I am reading this paper: https://www.researchgate.net/publication/224635390_The_motion_control_problem_for_the_CyberCarpet
in which is implemented a cartesian regulator to bring the position $(x,y)$ to $(0,0)$. I have built it as in the paper, so with velocity inputs, and the output is the following:
the final velocities has to be zero, and since I can only control position and orientation, I think it is correct that I get the plot on the right.
The problem is a posture regulatoin prolem. If we consider for example a unicycle, we have that the desired behavior is the following:
so with this type of controller the unicycle is driven to the origin.
where $R$,$\gamma$ and $\delta$ are the polar coordinates for the system. $\gamma$ can be defined as a pointing error, and $\delta$ is the orientation on the final position.
I use polar coordinates, because I have read in many papers that in this way we can use Lyapunov function to find the controller.
The controller is the following(written in a Simulink block):
temp = x^2+y^2; %polar coordinates R = sqrt(temp); gamma = atan(tan(y/x))-theta; delta = gamma + theta; %not used now sinc = sin(gamma)*sign(cos(gamma)); %linear and angular velocity if R == 0 v=k_1*((R^2)*sign(cos(gamma))); % steering velocity omega = k_1*R*sinc; else v=k_1*R*sign(cos(gamma)); omega = k_1*sin(gamma)*sign(cos(gamma)); end inputs = [v;omega];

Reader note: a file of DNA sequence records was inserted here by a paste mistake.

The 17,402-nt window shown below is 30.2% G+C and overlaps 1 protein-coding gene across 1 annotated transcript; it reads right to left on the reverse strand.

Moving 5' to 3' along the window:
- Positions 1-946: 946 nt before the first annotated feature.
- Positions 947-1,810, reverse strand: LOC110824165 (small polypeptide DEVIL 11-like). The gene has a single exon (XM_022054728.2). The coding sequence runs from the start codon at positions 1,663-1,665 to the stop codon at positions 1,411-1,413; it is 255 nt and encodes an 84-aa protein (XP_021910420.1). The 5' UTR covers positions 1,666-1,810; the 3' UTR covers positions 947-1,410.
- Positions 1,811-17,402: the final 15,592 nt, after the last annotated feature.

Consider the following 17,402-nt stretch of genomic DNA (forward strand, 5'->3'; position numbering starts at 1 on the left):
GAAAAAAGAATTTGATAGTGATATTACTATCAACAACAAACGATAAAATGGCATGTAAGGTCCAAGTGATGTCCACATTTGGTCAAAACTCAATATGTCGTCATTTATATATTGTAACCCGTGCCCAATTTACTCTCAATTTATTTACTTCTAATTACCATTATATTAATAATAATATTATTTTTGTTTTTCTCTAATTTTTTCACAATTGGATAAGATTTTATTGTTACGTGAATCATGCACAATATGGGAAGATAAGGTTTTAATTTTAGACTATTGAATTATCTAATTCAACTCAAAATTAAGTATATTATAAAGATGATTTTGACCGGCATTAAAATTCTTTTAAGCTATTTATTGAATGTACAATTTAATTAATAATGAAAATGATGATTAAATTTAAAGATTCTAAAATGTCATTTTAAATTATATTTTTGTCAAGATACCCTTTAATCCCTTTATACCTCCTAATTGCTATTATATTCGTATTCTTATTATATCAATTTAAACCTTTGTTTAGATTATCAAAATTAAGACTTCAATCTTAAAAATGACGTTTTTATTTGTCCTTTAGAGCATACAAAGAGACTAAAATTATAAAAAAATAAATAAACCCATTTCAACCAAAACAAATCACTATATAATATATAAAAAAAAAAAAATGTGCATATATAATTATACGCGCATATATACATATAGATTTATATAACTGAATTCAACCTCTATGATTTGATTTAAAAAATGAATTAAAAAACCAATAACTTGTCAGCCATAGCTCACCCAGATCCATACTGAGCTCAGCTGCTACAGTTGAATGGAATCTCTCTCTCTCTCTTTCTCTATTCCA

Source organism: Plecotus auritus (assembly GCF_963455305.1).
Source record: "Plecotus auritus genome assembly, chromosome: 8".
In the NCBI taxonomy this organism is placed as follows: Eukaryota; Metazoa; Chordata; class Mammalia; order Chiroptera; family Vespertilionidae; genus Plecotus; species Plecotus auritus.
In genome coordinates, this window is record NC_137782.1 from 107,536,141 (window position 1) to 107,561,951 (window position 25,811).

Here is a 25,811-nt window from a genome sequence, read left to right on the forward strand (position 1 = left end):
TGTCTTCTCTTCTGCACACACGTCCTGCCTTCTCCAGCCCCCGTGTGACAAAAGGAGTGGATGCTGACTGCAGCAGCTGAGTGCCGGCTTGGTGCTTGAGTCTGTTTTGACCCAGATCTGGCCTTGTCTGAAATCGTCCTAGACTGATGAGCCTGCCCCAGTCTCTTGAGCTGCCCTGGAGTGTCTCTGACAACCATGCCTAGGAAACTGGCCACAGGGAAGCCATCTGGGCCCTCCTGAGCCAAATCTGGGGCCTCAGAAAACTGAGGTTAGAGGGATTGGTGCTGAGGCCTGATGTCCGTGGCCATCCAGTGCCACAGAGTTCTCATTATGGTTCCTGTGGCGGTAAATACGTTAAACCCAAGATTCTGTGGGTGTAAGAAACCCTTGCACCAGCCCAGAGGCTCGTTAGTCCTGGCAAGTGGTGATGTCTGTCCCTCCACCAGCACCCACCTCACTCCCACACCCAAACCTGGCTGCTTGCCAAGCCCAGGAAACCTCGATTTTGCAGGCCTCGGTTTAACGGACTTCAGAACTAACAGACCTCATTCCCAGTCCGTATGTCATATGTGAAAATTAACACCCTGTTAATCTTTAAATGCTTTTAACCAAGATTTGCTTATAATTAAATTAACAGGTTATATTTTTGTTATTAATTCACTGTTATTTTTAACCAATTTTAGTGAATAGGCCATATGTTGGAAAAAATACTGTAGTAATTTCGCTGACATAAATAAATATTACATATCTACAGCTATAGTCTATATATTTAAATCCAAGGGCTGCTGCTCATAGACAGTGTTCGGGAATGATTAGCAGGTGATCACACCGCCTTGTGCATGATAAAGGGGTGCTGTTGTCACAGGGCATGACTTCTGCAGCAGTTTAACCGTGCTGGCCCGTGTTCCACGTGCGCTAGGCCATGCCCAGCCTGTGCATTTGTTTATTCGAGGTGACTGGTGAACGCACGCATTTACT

which is obtained throgh feedback linearization, but it can also be obtained using a Lyapunov method.
Now, I am trying to go a little furhter, and instead of using velocity inputs, I would like to use acceleration inputs. What I have done is the following:
I have defined
omega as states of the system, and I have built a cascade controller. So, to the controller I hve just added these lines:
a = k_2*(v-v_s); %linear acceleration alpha = k_2*(omega-omega_s); %angular acceleration inputs = [a;alpha]; %acceleration inputs
omega_s are now the linear and angular velocities, which are states now and
omega are now the desired linear and angular velocity respectively. And the model of the system (written in nother Simulink block) becomes:
x_dot = -v_s*cos(theta)+y*omega_s; y_dot = -v_s*sin(theta)-x*omega_s; theta_dot = omega_s; theta_w_dot = -omega_s; v_dot = a; omega_dot = alpha; state_dot = [x_dot;y_dot;theta_dot;v_dot;omega_dot]; %out of the block I integrate this and send it back as [x;y;theta;v;omega], which are the states of the system
and if I do so, now I get the following plots:
so it diverges in practically everithing!
I don't understand what I am doing wrong. For the definition of the acceleration inputs I am trying to follow this paper, which is for a uniccyle but it should be similar, since they are both non-holonomic systems: https://www.researchgate.net/publication/276184094_Stabilized_Feedback_Control_of_Unicycle_Mobile_Robots (at pag. 4)
My final objective is actually to build a controller for this system that converges both in position and orientation, so apply the concept written in the latter paper, at pag.3, to my system of study.
But I think now that the problem lies in the definition of the acceleration law.
Can somebody please help me understand what I am doing wrong?
[EDIT]If I try to substitute
gamma = atan(tan(y/x))-theta; with
gamma = atan2(y,x)-theta; I get:
which I think it is a little better then before, even if the acceleration profile is a bit weird I think.
Could you give me some help understanding if up to now I have done somehting wrong? The acceleration profile that I get seems to be not really ok to me, what do you think?
[EDIT] I wrote
sinc as an abbreviation for
sin*cos , sorry for the confusion, when I wrote it I really wasn't thinking about the sinc function.